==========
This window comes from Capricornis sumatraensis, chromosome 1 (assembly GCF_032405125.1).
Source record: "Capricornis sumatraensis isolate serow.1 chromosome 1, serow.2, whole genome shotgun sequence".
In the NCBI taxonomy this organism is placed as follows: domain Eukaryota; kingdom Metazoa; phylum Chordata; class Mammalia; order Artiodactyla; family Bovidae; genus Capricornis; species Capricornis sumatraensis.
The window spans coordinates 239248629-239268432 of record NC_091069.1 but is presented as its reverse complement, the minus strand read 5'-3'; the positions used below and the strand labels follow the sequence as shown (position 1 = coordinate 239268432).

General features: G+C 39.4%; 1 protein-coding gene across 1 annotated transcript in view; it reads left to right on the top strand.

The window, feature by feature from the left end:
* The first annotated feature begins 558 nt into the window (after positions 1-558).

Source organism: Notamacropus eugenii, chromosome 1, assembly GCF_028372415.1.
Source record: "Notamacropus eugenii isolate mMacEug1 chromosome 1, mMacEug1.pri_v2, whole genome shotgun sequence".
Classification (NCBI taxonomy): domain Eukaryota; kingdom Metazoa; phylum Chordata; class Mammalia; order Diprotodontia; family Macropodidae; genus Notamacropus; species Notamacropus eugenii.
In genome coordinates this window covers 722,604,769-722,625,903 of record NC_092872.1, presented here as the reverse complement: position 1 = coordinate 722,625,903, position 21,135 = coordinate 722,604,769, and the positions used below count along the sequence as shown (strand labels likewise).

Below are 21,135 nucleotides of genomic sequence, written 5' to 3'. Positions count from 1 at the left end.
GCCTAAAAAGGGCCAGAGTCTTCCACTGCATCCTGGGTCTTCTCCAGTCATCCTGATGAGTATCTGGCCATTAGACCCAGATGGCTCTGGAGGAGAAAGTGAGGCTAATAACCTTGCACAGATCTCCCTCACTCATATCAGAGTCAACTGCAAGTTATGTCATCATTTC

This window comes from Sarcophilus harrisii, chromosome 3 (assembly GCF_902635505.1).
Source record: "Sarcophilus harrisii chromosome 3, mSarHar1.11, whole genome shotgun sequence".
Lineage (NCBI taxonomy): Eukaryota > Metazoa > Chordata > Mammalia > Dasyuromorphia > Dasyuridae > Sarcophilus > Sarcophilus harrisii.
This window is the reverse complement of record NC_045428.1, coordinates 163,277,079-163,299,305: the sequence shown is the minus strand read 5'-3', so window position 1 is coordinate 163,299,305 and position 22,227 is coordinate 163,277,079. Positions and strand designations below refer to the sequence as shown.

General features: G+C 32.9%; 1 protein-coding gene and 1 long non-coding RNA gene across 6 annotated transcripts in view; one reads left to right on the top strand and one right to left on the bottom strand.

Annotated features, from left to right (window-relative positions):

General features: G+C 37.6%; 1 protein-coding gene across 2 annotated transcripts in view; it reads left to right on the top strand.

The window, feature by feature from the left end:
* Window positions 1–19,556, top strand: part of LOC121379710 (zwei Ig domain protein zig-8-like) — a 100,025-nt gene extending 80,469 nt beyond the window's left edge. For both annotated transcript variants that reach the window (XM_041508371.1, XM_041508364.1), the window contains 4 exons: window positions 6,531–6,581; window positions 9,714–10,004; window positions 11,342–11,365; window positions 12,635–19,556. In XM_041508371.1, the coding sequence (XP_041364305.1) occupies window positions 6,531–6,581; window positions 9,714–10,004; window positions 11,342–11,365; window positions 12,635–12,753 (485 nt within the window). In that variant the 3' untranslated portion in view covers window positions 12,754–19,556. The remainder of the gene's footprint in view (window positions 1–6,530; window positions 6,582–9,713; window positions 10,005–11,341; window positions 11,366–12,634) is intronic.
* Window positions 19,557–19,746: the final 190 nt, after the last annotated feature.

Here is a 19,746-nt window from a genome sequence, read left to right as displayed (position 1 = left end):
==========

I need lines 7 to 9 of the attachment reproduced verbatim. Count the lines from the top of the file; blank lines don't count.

* The first annotated feature begins 558 nt into the window (after positions 1-558).

Source organism: Notamacropus eugenii, chromosome 1, assembly GCF_028372415.1.
Source record: "Notamacropus eugenii isolate mMacEug1 chromosome 1, mMacEug1.pri_v2, whole genome shotgun sequence".